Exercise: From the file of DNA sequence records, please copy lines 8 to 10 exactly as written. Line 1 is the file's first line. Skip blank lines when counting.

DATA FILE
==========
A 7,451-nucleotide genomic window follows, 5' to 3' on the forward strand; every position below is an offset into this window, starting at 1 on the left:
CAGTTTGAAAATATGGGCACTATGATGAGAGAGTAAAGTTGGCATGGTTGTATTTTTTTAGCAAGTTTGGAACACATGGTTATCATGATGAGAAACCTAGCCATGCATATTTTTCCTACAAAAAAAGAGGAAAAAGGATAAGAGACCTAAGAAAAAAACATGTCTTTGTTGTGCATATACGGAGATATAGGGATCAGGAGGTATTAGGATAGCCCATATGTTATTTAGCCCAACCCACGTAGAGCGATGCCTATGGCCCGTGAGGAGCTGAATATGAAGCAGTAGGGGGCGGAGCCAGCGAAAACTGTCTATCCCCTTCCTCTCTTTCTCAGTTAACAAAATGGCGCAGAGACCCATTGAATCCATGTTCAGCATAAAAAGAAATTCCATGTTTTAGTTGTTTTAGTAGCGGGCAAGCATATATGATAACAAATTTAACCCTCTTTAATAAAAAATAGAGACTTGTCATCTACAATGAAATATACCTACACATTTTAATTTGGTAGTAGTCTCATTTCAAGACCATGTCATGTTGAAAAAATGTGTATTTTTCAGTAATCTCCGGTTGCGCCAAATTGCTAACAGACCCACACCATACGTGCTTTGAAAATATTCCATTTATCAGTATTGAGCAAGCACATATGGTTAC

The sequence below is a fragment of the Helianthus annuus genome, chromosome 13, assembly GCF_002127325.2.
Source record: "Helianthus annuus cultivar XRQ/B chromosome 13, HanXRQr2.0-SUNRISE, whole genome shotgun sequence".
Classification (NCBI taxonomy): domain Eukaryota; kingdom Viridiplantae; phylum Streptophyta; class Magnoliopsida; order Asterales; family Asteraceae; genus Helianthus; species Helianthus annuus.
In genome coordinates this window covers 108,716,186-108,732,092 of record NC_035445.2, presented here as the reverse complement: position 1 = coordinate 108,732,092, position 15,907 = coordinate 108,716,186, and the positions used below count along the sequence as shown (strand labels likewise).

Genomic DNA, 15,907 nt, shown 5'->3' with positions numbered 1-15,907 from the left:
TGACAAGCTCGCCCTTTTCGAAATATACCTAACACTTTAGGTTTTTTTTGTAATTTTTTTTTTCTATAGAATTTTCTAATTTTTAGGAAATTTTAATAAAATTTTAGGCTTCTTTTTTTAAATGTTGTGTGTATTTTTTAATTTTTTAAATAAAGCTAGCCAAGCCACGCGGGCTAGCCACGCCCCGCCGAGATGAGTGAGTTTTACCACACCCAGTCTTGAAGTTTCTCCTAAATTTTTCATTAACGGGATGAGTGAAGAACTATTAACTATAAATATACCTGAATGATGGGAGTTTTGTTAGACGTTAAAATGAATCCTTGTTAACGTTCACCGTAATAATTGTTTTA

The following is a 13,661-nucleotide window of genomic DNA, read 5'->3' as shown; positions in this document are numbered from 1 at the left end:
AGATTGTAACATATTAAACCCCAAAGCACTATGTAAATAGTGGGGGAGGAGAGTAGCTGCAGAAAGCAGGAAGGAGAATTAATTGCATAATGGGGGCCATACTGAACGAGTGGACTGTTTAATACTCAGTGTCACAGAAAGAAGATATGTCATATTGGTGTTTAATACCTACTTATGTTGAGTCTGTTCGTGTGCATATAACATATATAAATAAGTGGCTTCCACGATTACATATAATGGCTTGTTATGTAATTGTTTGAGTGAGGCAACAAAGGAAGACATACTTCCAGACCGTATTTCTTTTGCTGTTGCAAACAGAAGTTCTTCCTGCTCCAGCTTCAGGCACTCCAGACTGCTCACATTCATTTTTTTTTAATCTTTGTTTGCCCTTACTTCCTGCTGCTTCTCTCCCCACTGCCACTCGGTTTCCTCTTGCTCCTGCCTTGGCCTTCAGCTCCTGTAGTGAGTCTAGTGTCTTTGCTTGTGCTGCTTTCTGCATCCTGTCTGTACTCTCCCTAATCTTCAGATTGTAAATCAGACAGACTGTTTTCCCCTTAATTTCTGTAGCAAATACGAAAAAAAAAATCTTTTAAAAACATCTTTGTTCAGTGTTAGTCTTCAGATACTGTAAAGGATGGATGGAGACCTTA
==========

TGACAAGCTCGCCCTTTTCGAAATATACCTAACACTTTAGGTTTTTTTTGTAATTTTTTTTTTCTATAGAATTTTCTAATTTTTAGGAAATTTTAATAAAATTTTAGGCTTCTTTTTTTAAATGTTGTGTGTATTTTTTAATTTTTTAAATAAAGCTAGCCAAGCCACGCGGGCTAGCCACGCCCCGCCGAGATGAGTGAGTTTTACCACACCCAGTCTTGAAGTTTCTCCTAAATTTTTCATTAACGGGATGAGTGAAGAACTATTAACTATAAATATACCTGAATGATGGGAGTTTTGTTAGACGTTAAAATGAATCCTTGTTAACGTTCACCGTAATAATTGTTTTA

The following is a 13,661-nucleotide window of genomic DNA, read 5'->3' as shown; positions in this document are numbered from 1 at the left end:
AGATTGTAACATATTAAACCCCAAAGCACTATGTAAATAGTGGGGGAGGAGAGTAGCTGCAGAAAGCAGGAAGGAGAATTAATTGCATAATGGGGGCCATACTGAACGAGTGGACTGTTTAATACTCAGTGTCACAGAAAGAAGATATGTCATATTGGTGTTTAATACCTACTTATGTTGAGTCTGTTCGTGTGCATATAACATATATAAATAAGTGGCTTCCACGATTACATATAATGGCTTGTTATGTAATTGTTTGAGTGAGGCAACAAAGGAAGACATACTTCCAGACCGTATTTCTTTTGCTGTTGCAAACAGAAGTTCTTCCTGCTCCAGCTTCAGGCACTCCAGACTGCTCACATTCATTTTTTTTTAATCTTTGTTTGCCCTTACTTCCTGCTGCTTCTCTCCCCACTGCCACTCGGTTTCCTCTTGCTCCTGCCTTGGCCTTCAGCTCCTGTAGTGAGTCTAGTGTCTTTGCTTGTGCTGCTTTCTGCATCCTGTCTGTACTCTCCCTAATCTTCAGATTGTAAATCAGACAGACTGTTTTCCCCTTAATTTCTGTAGCAAATACGAAAAAAAAAATCTTTTAAAAACATCTTTGTTCAGTGTTAGTCTTCAGATACTGTAAAGGATGGATGGAGACCTTA